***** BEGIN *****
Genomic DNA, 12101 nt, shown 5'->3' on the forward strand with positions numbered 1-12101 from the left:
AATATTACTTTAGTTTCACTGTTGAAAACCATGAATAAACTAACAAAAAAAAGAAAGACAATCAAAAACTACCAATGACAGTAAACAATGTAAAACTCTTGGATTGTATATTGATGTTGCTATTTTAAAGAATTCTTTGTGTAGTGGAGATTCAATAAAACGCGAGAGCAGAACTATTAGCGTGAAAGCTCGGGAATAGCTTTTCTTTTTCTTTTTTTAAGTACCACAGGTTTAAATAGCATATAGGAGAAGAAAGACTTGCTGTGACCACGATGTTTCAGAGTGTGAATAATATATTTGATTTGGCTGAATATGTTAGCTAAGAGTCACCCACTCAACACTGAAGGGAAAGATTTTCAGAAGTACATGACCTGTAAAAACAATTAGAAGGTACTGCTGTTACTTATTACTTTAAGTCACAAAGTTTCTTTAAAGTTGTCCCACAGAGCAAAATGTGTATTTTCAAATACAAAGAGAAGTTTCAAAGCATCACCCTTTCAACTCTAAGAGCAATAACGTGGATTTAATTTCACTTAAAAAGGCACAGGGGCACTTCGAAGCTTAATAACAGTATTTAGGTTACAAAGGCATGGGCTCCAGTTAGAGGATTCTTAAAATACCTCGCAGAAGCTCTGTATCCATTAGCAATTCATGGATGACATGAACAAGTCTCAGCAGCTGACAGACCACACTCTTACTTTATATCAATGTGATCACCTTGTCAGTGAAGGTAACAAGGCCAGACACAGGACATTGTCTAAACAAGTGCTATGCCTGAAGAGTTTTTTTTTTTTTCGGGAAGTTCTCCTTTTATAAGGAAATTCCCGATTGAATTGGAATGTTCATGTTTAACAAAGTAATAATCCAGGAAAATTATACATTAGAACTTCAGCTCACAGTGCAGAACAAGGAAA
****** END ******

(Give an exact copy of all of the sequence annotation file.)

Genomic DNA, 12101 nt, shown 5'->3' on the forward strand with positions numbered 1-12101 from the left:
AATATTACTTTAGTTTCACTGTTGAAAACCATGAATAAACTAACAAAAAAAAGAAAGACAATCAAAAACTACCAATGACAGTAAACAATGTAAAACTCTTGGATTGTATATTGATGTTGCTATTTTAAAGAATTCTTTGTGTAGTGGAGATTCAATAAAACGCGAGAGCAGAACTATTAGCGTGAAAGCTCGGGAATAGCTTTTCTTTTTCTTTTTTTAAGTACCACAGGTTTAAATAGCATATAGGAGAAGAAAGACTTGCTGTGACCACGATGTTTCAGAGTGTGAATAATATATTTGATTTGGCTGAATATGTTAGCTAAGAGTCACCCACTCAACACTGAAGGGAAAGATTTTCAGAAGTACATGACCTGTAAAAACAATTAGAAGGTACTGCTGTTACTTATTACTTTAAGTCACAAAGTTTCTTTAAAGTTGTCCCACAGAGCAAAATGTGTATTTTCAAATACAAAGAGAAGTTTCAAAGCATCACCCTTTCAACTCTAAGAGCAATAACGTGGATTTAATTTCACTTAAAAAGGCACAGGGGCACTTCGAAGCTTAATAACAGTATTTAGGTTACAAAGGCATGGGCTCCAGTTAGAGGATTCTTAAAATACCTCGCAGAAGCTCTGTATCCATTAGCAATTCATGGATGACATGAACAAGTCTCAGCAGCTGACAGACCACACTCTTACTTTATATCAATGTGATCACCTTGTCAGTGAAGGTAACAAGGCCAGACACAGGACATTGTCTAAACAAGTGCTATGCCTGAAGAGTTTTTTTTTTTTTCGGGAAGTTCTCCTTTTATAAGGAAATTCCCGATTGAATTGGAATGTTCATGTTTAACAAAGTAATAATCCAGGAAAATTATACATTAGAACTTCAGCTCACAGTGCAGAACAAGGAAA